Pope Bastard the Latest calls for saving humanity from queers, comparing it in importance to saving the rainforests from destruction. Best yet, it was part of his Christmas address. Merry fucking Christmas to you, too, asshole.
Christopher Hitchens isn't pleased by the Rick Warren presence at the inauguration any more than I am, calling him a "vulgar huxter" who "is a relentless clerical businessman who raises money on the proposition that certain Americans—non-Christians, the wrong kind of Christians, homosexuals, nonbelievers—are of less worth and littler virtue than his own lovely flock of redeemed and salvaged and paid-up donors," and adding, "if we must have an officiating priest, let it be some dignified old hypocrite with no factional allegiance and not a tree-shaking huckster and publicity seeker who believes that millions of his fellow citizens are hellbound because they do not meet his own low and vulgar standards." Mr. Hitchens is particularly upset at Reverend Warren's commentary on Jewish people, but admits it generalises.
Many people (chiefly and first flashfire) have pointed me at Melissa Etheridge's comments saying that Reverend Warren is not so bad, and that he "regretted his choice of words in his video message to his congregation about proposition 8," and so on. A lot of people have seen this article and read it and decided that this whole thing really is okay, in the end.
I don't buy it. I don't buy it because what I see is someone saying nice things on the phone to someone he wanted to work with at an event to keep them in the event. I don't buy it because he didn't just get into this gaybashing bullshit once, he's done it a lot; the fact that he hosts gay conversion ministries says everything that needs be said on that, really, but there's more. I don't buy it because he uses all the theoconservative weasel-words I'm used to hearing when they're talking to secular audiences - I hear echos of them in Ms. Etheridge's article - then follows the bog-standard practice of reverting to child-rapist smears when talking to his own. I don't buy it because I'm not surprised that someone who is in the business of charming people successfully charms Melissa Etheridge; charisma is a key part of his livelihood, of course he's going to be good at that. I don't buy that him trying to make nice with a musician, even a lesbian musician, makes all his other commentary and his works irrelevant. I don't buy that him being a "fan" of her music makes him think she's a person; the minstrel tradition is long and durable. And I don't buy it because the fundamentalist leadership doesn't buy it either - they think he's with them, with all that implies, and they're longtime experts at running stealth.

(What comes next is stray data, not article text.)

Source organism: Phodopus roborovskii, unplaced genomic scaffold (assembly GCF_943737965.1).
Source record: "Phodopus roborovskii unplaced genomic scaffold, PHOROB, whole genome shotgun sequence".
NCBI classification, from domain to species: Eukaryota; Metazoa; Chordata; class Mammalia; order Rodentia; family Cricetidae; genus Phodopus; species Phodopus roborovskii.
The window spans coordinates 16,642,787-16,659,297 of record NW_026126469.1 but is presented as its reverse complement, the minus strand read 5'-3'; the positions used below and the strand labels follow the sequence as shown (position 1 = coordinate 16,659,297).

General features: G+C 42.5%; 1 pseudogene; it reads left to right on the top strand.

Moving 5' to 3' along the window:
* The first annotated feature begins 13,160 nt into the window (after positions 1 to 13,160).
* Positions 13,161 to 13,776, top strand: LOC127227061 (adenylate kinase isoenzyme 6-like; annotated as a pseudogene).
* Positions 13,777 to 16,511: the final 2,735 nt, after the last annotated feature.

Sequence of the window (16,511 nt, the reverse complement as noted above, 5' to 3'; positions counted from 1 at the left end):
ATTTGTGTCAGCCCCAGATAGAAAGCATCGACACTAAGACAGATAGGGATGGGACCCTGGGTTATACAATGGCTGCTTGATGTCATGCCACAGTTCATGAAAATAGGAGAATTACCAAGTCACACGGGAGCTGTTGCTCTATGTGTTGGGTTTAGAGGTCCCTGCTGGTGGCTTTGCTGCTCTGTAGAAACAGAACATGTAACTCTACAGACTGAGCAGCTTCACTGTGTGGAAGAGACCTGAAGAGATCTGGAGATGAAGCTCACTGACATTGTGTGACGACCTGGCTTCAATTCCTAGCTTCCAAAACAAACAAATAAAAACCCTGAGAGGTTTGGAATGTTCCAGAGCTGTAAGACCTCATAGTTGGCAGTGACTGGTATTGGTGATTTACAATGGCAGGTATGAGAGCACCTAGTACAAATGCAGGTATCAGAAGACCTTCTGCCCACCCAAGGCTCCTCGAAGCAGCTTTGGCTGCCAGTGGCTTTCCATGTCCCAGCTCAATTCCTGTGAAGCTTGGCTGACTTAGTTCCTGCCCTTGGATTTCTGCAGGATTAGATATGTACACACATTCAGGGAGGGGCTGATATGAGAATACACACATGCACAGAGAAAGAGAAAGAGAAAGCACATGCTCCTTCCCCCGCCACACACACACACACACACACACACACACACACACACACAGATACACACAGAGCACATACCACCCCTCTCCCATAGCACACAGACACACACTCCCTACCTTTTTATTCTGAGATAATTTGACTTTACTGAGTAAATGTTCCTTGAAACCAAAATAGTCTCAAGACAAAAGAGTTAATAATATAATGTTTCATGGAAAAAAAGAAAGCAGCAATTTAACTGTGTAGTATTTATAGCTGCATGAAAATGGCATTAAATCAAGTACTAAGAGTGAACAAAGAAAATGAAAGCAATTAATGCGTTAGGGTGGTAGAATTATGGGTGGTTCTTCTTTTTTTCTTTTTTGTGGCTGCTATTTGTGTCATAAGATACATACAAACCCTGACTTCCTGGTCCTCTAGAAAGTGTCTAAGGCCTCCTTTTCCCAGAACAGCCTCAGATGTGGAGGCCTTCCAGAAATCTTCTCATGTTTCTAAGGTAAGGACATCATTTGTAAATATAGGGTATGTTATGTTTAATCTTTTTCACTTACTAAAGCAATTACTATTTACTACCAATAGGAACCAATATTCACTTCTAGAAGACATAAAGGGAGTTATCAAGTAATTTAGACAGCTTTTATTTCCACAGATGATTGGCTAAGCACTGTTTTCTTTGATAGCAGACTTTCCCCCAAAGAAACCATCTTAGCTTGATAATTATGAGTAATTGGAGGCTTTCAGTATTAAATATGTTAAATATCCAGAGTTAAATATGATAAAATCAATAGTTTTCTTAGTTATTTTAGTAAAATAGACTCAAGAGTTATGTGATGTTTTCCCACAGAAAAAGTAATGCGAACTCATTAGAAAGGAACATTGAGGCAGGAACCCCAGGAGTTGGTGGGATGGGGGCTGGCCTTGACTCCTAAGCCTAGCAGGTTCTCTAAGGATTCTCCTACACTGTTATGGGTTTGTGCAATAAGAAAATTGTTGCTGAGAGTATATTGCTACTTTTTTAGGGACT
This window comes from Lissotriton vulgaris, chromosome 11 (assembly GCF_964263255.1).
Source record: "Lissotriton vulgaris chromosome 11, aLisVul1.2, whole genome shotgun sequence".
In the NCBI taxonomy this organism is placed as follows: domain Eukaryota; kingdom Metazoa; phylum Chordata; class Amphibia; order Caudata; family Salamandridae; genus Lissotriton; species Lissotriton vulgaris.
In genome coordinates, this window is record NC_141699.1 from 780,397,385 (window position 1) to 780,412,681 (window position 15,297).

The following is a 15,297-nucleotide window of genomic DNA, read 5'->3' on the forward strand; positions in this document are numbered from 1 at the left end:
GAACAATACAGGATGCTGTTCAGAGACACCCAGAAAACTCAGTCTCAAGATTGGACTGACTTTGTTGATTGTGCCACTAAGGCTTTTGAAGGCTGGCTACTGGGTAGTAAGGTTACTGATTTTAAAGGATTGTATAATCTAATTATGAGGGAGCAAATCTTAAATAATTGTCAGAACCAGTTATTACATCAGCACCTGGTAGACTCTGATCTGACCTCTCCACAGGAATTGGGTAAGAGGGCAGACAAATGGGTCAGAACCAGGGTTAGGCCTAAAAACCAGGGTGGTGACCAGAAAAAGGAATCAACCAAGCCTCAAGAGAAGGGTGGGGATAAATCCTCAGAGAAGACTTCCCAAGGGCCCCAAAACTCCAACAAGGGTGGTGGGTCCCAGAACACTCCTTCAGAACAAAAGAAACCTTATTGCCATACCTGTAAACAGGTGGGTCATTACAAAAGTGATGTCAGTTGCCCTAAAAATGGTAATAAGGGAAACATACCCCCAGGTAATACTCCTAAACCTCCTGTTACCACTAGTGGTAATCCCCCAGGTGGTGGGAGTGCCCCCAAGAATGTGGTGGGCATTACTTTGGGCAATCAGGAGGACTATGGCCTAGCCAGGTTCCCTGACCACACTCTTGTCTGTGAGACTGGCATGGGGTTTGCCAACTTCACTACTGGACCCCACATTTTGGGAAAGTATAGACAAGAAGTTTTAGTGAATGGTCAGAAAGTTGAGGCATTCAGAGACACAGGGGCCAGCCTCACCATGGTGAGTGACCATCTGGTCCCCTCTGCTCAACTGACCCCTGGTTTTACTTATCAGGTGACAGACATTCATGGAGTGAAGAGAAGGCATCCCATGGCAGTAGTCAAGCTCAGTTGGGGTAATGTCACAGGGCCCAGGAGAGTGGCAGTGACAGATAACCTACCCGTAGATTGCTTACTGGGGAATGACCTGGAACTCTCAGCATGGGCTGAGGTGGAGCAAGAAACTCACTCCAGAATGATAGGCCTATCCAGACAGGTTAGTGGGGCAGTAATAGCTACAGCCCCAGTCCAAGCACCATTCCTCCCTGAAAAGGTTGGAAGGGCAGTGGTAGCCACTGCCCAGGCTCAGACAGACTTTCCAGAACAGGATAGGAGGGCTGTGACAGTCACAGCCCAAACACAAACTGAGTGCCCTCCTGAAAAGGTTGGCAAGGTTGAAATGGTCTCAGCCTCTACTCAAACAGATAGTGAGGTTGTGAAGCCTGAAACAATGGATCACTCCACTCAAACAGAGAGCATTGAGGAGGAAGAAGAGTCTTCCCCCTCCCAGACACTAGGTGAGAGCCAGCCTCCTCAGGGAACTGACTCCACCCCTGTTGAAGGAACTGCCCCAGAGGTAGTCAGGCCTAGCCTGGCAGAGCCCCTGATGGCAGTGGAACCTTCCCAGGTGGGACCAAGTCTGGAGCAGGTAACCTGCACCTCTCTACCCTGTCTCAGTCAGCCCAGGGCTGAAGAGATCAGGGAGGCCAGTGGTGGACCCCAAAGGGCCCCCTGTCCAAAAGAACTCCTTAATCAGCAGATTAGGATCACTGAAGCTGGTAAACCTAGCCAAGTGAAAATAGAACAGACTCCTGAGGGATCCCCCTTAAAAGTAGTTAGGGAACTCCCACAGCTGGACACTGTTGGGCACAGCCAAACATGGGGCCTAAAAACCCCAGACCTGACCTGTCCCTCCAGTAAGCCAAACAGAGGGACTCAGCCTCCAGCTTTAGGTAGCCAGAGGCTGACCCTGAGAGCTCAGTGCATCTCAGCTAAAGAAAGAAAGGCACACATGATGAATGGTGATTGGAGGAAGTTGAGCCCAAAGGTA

Atypically, I'm about to link to an article at TIME Magazine by John Cloud. It mentions Rev. Warren's idea that queers can and should magically change into heterosexuals, but more relevantly, talks about Mr. Obama's consistent opposition to equality - but in such a way that convinces his fans he doesn't really mean it:
Obama has proved himself repeatedly to be a very tolerant, very rational-sounding sort of bigot. He is far too careful and measured a man to say anything about body parts fitting together or marriage being reserved for the nonpedophilic, but all the same, he opposes equality for gay people when it comes to the basic recognition of their relationships.I've had the argument more times than I care to recount that saying something politely doesn't make the content of what you're saying any different. Saying politely that you think all queers are going to hell, need to convert to Jesus(tm), and are equivalent to child-rapists is not better than saying it crudely - and yet, saying it in calm and measured tones somehow gets it a pass. I don't understand why; if someone came up to a dog's owner and said quite calmly, respectfully, and politely that they were going to kill and dismember their pet, that certainly wouldn't help. Personally, I think it'd be even creeper. But somehow, saying these things about queers is okay, and if said politely, it's not just okay, it's showered with praise and is worthy of the kind of honour being given here.
... Obama reminds me a little bit of Richard Russell Jr., the longtime Senator from Georgia who — as historian Robert Caro has noted — cultivated a reputation as a thoughtful, tolerant politician even as he defended inequality and segregation for decades. Obama gave a wonderfully Russellian defense of Warren on Thursday at a press conference. Americans, he said, need to "come together" even when they disagree on social issues. "That dialogue is part of what my campaign is all about," he said. Russell would often use the same tactic to deflect criticism of his civil rights record. It was a distraction, Russell said, from the important business of the day uniting all Americans.
I guess what I'm trying to say is simple: Tone is not content. Tone is not content. Tone is not content. I don't know why this is so damned difficult for people, but I know from long personal experience trying to get people to separate them that it in fact is. But I'll say it again: it doesn't matter how politely and respectfully someone says the twisted horrible things; they're still twisted, and still horrible.
Maybe someday people will figure that out.